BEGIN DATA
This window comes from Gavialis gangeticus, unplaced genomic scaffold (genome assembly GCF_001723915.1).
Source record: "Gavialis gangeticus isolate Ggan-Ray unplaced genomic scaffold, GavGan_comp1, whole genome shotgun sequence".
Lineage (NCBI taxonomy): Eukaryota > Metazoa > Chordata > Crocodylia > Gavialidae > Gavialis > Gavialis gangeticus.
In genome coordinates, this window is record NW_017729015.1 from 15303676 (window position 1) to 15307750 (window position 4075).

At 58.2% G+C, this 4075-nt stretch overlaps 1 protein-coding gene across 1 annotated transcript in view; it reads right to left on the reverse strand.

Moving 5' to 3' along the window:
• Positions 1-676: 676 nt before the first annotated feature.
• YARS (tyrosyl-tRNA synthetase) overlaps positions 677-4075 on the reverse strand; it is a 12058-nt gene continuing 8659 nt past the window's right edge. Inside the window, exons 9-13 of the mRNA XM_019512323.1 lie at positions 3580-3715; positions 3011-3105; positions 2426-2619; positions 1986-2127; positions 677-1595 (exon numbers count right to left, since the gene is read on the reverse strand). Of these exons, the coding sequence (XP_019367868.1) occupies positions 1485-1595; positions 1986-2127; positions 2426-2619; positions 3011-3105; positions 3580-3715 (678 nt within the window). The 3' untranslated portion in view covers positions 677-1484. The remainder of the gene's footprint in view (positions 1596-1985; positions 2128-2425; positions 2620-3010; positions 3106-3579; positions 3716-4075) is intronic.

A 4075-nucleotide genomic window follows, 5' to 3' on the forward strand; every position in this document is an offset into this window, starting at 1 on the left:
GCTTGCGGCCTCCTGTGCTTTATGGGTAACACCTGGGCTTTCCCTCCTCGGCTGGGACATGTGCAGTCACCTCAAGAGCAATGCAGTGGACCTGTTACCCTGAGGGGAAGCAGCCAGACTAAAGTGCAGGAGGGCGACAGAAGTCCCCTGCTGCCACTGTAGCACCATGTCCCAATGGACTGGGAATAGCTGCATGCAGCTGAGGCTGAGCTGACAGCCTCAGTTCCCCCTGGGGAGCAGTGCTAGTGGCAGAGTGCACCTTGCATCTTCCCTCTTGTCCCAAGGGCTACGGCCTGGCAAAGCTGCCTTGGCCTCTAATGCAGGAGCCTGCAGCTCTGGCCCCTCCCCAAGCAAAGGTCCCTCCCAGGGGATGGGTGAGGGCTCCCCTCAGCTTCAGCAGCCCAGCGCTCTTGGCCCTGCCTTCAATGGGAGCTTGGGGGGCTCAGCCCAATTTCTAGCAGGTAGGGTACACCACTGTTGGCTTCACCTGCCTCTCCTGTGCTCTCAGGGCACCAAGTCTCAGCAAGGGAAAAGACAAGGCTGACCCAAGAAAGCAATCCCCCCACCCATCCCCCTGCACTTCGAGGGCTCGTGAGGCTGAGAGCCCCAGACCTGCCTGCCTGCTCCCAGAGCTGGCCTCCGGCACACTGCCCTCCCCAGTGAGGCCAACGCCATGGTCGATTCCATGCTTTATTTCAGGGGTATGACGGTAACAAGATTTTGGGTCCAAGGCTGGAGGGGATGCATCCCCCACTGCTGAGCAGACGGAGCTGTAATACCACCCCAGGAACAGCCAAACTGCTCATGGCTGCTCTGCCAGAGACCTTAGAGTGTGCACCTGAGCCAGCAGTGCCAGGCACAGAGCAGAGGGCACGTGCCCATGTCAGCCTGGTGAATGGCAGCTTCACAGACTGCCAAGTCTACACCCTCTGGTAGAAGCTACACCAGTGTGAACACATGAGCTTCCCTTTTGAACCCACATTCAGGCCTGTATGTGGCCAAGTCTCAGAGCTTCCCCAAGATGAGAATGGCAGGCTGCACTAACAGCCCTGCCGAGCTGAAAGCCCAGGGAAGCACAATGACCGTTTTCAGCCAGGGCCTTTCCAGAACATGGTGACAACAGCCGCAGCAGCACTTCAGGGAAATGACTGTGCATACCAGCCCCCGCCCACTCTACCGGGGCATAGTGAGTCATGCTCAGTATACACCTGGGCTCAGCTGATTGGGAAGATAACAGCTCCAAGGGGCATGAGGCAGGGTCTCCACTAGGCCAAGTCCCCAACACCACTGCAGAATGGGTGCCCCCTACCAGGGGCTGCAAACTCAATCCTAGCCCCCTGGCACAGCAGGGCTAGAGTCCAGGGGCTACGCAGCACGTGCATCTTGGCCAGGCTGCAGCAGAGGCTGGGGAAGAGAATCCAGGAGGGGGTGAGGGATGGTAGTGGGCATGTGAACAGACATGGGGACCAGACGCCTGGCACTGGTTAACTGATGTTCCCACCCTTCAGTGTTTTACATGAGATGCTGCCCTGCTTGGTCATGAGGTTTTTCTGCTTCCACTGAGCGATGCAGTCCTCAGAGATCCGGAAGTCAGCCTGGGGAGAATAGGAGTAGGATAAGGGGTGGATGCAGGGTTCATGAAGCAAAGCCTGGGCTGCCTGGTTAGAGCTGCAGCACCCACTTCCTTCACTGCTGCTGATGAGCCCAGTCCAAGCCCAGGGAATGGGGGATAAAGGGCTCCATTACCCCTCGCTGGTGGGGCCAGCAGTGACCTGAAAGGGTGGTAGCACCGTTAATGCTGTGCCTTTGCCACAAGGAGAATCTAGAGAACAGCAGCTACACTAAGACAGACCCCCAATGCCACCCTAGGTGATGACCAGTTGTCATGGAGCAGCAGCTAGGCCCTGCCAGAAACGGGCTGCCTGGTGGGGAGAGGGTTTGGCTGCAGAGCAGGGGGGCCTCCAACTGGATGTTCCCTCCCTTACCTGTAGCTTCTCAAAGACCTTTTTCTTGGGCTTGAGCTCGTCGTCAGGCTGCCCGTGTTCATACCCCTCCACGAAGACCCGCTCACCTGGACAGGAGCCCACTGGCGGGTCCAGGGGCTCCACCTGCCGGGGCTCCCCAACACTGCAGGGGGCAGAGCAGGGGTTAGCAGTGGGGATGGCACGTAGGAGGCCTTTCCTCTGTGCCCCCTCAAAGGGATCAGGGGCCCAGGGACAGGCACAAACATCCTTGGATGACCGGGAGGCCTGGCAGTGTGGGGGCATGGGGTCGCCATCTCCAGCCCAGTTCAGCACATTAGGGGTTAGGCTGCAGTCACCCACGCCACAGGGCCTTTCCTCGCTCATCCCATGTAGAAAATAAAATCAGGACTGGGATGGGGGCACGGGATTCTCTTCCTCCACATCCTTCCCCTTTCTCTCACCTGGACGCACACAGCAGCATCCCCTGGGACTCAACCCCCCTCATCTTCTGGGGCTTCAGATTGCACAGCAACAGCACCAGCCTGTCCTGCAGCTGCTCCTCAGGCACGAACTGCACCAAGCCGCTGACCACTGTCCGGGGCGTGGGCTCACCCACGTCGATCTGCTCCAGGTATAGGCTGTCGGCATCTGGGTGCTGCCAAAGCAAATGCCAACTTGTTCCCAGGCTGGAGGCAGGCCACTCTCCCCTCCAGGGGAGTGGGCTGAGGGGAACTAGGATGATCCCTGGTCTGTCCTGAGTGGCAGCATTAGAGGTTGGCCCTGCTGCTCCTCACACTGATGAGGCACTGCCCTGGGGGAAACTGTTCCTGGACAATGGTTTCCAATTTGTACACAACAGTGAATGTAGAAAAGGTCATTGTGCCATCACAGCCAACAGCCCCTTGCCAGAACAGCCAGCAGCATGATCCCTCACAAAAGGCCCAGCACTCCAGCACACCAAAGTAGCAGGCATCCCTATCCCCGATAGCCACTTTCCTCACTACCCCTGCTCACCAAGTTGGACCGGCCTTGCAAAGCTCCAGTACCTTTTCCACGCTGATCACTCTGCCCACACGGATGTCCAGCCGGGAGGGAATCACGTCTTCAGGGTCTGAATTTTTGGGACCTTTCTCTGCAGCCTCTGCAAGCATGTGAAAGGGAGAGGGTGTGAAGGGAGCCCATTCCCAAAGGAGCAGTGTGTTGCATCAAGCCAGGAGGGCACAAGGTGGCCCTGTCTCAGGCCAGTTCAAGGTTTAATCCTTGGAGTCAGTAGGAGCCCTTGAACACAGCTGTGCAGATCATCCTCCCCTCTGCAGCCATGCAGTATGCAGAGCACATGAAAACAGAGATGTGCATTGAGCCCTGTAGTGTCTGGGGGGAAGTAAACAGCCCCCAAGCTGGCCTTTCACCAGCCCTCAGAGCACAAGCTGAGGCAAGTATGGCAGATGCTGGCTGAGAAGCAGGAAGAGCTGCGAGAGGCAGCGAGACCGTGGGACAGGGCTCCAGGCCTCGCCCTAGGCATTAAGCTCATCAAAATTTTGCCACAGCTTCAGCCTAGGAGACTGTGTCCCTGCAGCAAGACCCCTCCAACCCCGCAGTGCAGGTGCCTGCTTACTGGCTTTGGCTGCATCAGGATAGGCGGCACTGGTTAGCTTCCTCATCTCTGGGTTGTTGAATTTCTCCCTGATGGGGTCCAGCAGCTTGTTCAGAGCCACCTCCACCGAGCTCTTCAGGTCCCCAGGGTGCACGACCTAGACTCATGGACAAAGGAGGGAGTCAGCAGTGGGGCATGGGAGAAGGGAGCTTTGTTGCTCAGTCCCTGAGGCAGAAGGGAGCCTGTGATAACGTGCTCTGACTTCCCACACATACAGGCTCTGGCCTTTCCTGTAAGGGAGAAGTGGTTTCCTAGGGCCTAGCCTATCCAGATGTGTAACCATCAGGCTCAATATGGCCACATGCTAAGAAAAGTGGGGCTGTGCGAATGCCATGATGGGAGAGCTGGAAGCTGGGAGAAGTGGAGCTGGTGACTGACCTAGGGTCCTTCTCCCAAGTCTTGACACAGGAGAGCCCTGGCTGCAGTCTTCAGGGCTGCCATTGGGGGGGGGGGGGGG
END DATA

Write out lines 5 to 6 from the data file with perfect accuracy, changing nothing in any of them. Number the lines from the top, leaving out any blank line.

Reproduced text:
At 58.2% G+C, this 4075-nt stretch overlaps 1 protein-coding gene across 1 annotated transcript in view; it reads right to left on the reverse strand.

Moving 5' to 3' along the window: